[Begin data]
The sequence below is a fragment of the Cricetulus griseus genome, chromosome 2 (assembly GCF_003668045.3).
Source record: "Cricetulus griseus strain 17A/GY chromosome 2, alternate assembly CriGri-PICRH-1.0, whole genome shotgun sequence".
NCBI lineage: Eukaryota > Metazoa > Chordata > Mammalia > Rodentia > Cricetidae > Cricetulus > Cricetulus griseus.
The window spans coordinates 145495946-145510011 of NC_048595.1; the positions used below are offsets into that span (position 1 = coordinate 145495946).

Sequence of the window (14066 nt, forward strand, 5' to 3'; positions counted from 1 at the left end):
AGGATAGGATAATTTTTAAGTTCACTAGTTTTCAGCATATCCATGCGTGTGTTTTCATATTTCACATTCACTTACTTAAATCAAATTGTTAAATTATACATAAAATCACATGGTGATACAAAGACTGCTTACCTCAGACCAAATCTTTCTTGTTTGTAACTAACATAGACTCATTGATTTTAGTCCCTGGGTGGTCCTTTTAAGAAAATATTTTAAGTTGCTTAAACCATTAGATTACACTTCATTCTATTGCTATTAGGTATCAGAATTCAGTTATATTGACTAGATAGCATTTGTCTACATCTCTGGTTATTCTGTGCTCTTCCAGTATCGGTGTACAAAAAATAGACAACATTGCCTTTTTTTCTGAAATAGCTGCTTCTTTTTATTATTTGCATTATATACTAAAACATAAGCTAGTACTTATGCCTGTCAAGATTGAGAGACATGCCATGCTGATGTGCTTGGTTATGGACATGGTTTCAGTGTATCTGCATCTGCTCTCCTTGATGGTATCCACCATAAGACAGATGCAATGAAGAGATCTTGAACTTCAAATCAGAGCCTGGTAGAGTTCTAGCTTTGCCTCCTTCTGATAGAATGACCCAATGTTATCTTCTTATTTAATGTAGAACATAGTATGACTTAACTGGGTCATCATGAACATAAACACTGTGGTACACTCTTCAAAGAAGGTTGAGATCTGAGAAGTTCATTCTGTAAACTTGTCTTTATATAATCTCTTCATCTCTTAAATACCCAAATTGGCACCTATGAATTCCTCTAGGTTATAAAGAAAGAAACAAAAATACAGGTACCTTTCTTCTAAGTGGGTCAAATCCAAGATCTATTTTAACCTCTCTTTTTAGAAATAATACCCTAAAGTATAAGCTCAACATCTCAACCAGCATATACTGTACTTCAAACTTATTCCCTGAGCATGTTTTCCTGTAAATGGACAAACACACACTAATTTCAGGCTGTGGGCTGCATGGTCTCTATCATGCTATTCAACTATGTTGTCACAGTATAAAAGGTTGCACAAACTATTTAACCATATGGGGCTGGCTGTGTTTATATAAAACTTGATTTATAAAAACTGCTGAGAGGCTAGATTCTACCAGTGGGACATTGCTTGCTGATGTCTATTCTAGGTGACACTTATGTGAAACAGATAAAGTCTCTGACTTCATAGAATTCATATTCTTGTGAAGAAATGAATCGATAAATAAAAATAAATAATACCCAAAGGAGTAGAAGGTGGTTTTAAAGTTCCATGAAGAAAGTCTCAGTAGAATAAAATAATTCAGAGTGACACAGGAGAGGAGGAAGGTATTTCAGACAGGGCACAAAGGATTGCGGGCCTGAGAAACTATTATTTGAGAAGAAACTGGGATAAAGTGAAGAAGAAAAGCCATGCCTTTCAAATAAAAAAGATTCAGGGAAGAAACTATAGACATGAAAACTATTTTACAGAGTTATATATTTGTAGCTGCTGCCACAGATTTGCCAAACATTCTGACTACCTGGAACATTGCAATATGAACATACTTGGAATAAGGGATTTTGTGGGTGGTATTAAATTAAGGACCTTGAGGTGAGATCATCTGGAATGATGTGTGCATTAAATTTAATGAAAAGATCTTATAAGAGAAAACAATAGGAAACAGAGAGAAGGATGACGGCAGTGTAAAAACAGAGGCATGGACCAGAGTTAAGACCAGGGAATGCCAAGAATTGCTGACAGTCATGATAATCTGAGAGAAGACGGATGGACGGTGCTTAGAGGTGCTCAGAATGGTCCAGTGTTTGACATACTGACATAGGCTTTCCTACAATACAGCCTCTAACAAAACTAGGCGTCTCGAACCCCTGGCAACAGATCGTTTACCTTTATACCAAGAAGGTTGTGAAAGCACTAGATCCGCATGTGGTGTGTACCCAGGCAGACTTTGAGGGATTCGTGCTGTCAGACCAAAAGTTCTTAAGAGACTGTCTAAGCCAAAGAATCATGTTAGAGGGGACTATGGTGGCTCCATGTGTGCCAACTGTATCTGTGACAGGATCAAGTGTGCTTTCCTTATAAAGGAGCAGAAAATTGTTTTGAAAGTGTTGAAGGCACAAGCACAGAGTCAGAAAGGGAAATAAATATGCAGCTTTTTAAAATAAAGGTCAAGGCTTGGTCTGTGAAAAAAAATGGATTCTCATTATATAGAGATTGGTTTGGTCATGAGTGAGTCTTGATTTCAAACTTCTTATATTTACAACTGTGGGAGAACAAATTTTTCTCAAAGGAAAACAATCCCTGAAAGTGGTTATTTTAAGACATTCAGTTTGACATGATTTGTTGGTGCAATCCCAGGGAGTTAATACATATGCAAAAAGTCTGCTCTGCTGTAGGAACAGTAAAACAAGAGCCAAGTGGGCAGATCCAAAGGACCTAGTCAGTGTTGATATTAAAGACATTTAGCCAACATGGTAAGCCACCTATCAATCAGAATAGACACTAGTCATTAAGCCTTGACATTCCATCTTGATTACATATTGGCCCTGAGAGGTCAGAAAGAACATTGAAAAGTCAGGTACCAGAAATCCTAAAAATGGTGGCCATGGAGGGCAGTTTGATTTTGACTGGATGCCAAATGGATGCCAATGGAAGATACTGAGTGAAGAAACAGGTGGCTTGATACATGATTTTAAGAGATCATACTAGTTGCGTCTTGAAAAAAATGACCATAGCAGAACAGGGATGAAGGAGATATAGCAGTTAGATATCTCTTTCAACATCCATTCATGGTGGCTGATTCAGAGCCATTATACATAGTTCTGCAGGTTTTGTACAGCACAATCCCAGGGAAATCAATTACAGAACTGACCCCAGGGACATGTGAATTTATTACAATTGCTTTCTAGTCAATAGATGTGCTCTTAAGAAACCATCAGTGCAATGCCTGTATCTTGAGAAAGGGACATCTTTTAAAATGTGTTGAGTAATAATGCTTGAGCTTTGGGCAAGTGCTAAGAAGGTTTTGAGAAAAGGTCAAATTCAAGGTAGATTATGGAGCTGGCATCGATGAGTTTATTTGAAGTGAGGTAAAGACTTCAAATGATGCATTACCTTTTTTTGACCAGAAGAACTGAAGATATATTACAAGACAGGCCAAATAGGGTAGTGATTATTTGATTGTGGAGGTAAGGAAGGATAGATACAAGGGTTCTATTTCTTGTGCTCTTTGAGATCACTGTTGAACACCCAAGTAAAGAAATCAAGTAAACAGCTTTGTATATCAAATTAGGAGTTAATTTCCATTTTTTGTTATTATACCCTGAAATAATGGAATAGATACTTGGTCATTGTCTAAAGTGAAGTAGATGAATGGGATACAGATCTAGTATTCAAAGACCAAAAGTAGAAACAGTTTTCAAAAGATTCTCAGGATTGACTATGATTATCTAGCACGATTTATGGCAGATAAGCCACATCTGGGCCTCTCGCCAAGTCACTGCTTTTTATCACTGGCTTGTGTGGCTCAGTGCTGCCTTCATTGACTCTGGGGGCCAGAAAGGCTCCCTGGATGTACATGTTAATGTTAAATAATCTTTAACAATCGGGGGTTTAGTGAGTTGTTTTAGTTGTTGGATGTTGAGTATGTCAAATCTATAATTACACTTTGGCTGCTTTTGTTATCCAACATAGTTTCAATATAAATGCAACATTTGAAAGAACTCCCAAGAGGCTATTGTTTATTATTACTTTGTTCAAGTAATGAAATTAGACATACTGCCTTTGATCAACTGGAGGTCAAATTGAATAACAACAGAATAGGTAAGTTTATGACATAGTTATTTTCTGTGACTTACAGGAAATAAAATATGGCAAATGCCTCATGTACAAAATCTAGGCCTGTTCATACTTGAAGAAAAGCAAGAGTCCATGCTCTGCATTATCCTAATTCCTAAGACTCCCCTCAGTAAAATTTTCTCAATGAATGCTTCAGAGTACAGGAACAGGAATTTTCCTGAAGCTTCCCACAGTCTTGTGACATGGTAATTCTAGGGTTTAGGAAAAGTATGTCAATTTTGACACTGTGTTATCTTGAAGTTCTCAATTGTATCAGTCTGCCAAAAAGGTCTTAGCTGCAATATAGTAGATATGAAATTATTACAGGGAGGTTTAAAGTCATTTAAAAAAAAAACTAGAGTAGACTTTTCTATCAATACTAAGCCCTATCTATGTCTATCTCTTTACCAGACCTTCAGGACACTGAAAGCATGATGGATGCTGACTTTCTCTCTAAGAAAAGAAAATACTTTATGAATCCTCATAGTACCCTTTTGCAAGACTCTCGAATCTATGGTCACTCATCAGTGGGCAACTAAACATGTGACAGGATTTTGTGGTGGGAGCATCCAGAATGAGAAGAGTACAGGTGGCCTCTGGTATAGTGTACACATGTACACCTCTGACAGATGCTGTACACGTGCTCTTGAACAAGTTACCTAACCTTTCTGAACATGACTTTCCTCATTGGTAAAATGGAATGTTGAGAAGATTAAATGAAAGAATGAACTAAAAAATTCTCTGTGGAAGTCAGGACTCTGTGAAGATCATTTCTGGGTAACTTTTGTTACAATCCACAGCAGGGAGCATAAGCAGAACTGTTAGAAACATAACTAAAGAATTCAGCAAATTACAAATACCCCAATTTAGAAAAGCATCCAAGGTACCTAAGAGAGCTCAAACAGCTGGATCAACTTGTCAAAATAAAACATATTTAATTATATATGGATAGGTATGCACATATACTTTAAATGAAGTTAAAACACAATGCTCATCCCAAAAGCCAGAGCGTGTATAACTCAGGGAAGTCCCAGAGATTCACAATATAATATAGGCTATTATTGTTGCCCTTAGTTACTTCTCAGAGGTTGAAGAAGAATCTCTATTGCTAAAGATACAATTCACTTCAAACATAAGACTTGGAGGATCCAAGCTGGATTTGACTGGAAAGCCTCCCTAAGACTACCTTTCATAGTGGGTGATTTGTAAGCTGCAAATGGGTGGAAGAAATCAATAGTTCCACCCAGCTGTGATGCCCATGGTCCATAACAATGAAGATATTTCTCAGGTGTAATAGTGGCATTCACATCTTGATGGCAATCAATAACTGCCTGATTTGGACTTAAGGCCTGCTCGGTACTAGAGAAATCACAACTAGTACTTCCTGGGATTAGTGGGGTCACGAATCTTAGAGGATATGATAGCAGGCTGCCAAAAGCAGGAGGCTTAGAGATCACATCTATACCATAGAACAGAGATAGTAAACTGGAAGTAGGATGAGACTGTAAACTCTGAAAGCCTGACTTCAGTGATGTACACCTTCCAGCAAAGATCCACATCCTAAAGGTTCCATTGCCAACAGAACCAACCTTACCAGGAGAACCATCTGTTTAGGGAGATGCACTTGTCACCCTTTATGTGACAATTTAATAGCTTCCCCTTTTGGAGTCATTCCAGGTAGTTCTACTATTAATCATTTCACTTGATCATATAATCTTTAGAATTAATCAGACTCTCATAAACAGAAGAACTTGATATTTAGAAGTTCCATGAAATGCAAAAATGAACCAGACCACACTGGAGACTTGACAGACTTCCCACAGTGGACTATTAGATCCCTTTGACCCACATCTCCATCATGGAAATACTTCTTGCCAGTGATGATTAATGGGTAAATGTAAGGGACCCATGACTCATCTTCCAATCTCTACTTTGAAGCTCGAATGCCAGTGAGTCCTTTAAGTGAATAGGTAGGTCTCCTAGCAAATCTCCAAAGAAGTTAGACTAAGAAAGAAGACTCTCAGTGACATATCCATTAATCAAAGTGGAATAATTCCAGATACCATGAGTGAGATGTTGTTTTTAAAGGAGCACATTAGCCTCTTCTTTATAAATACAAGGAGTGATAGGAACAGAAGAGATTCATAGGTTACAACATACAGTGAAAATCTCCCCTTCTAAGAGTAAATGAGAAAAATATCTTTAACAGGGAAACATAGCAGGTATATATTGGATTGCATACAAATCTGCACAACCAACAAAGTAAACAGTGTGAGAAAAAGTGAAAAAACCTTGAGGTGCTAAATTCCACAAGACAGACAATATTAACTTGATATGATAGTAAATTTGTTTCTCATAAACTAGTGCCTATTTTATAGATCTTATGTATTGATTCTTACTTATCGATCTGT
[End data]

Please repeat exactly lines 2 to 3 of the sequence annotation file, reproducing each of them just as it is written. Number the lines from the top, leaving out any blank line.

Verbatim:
Source record: "Cricetulus griseus strain 17A/GY chromosome 2, alternate assembly CriGri-PICRH-1.0, whole genome shotgun sequence".
NCBI lineage: Eukaryota > Metazoa > Chordata > Mammalia > Rodentia > Cricetidae > Cricetulus > Cricetulus griseus.